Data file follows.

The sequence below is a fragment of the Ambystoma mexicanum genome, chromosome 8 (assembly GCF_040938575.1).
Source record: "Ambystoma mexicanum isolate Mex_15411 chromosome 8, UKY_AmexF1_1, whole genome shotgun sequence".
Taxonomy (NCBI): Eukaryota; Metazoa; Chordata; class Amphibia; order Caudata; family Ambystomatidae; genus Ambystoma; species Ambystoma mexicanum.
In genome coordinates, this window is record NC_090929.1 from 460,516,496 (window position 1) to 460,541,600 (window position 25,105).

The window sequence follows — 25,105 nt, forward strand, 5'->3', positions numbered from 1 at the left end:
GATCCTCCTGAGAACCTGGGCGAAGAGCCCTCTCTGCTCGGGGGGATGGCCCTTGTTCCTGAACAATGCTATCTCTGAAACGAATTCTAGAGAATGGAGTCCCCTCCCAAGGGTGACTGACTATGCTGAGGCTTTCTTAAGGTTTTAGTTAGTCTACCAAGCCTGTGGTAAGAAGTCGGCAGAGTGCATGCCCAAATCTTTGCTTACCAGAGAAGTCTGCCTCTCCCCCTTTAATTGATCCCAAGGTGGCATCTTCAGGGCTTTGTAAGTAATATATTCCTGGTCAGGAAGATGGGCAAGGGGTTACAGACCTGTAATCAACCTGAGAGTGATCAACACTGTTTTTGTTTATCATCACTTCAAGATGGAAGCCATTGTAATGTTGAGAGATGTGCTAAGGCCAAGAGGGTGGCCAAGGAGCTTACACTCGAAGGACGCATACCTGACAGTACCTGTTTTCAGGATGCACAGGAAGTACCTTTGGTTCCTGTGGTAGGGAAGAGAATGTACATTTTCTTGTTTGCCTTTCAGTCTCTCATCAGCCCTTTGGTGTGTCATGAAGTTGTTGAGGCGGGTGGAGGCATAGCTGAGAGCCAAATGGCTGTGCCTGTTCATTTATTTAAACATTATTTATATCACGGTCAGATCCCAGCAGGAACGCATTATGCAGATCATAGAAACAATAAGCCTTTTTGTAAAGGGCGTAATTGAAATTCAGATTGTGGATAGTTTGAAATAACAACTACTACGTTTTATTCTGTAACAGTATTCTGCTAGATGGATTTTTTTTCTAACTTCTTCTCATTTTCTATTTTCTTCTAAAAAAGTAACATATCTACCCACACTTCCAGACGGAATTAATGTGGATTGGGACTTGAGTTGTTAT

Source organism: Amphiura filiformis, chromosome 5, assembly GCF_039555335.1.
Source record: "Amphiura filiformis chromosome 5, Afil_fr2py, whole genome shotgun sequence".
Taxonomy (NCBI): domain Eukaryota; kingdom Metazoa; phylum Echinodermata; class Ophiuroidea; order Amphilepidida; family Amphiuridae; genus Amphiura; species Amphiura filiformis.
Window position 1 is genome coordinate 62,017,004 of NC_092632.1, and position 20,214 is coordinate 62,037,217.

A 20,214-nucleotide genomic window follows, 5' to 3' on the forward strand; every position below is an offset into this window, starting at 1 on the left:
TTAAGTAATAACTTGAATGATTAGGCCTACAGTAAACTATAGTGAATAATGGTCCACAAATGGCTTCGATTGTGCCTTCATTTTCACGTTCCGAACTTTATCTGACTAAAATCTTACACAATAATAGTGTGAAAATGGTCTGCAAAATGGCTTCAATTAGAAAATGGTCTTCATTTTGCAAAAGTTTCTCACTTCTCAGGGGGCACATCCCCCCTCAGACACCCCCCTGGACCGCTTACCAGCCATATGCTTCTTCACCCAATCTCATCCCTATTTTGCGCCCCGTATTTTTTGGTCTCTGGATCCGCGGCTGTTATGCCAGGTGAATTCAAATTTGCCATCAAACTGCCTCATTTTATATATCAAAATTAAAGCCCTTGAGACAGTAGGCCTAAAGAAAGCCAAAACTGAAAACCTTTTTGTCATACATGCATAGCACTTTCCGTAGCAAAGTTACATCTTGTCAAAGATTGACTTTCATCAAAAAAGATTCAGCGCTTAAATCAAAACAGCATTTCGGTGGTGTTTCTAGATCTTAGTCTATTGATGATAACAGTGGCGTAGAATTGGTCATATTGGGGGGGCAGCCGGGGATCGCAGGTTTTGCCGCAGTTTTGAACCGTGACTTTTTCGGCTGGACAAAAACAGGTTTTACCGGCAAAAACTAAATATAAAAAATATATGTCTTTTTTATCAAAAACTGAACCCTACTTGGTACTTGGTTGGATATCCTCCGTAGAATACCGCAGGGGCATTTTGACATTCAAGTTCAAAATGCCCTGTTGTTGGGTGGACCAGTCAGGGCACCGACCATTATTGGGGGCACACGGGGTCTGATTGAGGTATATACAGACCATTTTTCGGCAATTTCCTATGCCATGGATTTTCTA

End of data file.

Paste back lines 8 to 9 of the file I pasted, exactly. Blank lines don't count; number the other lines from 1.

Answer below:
Source record: "Amphiura filiformis chromosome 5, Afil_fr2py, whole genome shotgun sequence".
Taxonomy (NCBI): domain Eukaryota; kingdom Metazoa; phylum Echinodermata; class Ophiuroidea; order Amphilepidida; family Amphiuridae; genus Amphiura; species Amphiura filiformis.